Andoni said that he, like almost everyone he knows, has had his own trauma. His statement is a reference to the fact that according to Addameer Prisoners Support and Human Rights Organization four out of 10 Palestinians have spent time in Israeli jail.
Andoni admits that the film he wanted to produce “Istyad Ashbah” (“Ghost Haunting”) was a complicated project.
“The film deals with an intangible issue of what goes in your own mind. It needed courage and creativity to turn this intangible issue into a cinematic production,” Andoni said.
He said “Fix ME” opened Andoni to the study and reflection of the multi-layered human mind. But the Palestinian filmmaker knew that he needed something more proactive to loosen up images and thoughts that had been laying dormant for years. He decided on a physical act that could help trigger the subconscious. And he needed to do all of this in a creative visual way.
He decided to rent an open parking lot in Ramallah and made a casting call to former Palestinian prisoners who were held at the same notorious prison that Andoni was first held.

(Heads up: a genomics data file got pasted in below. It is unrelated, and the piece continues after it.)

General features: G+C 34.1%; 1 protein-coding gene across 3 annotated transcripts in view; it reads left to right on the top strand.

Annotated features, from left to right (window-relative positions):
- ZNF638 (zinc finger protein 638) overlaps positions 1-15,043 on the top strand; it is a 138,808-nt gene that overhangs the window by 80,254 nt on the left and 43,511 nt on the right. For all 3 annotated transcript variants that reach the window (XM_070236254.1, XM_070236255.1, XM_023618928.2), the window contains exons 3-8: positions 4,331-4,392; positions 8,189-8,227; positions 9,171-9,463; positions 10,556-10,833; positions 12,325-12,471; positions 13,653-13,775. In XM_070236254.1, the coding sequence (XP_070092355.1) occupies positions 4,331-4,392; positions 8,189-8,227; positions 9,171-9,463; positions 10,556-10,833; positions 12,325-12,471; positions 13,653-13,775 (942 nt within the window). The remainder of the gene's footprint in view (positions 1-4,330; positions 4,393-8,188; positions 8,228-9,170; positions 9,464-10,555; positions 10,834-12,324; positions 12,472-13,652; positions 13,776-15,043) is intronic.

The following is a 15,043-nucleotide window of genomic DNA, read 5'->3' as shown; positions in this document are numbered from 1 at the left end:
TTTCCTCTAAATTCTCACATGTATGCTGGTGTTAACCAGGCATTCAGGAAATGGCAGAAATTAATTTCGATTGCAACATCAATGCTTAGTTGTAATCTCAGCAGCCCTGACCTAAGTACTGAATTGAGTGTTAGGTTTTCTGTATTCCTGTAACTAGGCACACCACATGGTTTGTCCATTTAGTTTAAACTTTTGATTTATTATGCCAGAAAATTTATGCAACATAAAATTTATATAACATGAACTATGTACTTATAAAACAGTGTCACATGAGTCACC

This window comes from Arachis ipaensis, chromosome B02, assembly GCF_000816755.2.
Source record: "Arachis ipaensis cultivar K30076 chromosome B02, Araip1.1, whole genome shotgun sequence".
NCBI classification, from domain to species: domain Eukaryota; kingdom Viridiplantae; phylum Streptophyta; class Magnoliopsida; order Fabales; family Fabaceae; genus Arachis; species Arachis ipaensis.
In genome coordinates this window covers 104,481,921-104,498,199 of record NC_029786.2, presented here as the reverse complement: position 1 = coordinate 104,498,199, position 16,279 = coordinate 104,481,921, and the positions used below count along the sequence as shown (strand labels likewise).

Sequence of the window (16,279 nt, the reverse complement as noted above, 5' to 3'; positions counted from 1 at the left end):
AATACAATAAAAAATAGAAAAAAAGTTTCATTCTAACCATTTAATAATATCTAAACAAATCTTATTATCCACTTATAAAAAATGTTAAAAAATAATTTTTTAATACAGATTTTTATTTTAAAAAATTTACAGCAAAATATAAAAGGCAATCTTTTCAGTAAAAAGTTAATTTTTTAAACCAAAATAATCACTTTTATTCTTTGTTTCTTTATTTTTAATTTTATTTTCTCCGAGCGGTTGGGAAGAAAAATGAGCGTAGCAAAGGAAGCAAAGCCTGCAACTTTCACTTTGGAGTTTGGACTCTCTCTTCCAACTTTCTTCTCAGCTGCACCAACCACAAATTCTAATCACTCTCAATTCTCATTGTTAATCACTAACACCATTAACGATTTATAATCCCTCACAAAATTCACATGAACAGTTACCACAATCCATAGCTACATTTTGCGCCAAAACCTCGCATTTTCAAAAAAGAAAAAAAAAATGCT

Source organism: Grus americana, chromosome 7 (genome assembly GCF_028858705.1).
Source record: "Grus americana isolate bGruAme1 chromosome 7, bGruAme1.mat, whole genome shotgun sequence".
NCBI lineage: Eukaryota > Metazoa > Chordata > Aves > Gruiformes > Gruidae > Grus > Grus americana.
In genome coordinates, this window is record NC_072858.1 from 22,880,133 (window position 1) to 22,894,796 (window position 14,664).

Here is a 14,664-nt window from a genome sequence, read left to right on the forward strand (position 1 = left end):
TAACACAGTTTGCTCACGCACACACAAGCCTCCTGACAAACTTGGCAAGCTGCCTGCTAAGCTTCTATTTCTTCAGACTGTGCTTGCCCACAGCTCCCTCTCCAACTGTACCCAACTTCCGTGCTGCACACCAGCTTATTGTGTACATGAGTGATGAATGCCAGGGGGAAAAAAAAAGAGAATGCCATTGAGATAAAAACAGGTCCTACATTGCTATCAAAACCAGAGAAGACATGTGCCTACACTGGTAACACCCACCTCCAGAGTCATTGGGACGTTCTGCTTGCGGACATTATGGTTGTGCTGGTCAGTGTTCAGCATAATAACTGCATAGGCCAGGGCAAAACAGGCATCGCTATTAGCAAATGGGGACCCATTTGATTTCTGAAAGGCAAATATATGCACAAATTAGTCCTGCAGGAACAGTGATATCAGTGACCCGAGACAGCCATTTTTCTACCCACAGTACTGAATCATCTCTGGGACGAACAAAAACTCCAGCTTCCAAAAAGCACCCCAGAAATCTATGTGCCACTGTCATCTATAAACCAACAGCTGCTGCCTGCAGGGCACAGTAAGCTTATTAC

“The casting call had a condition,” said Andoni. “It required that those auditioning for the film had to have been held at Al-Mascobi prison and to have building construction experience.”
Andoni wanted former prisoners help with the film’s project design.
“I wanted the prisoners who were blindfolded at Al-Mascobia prison to be pushed to try and imagine what the prison looked like,” he said.
Andoni’s goal was that by jarring their memories to remember the location of corridors, walls and rooms, he could get them to come to terms with their own memories and hopefully conquer their own ghosts.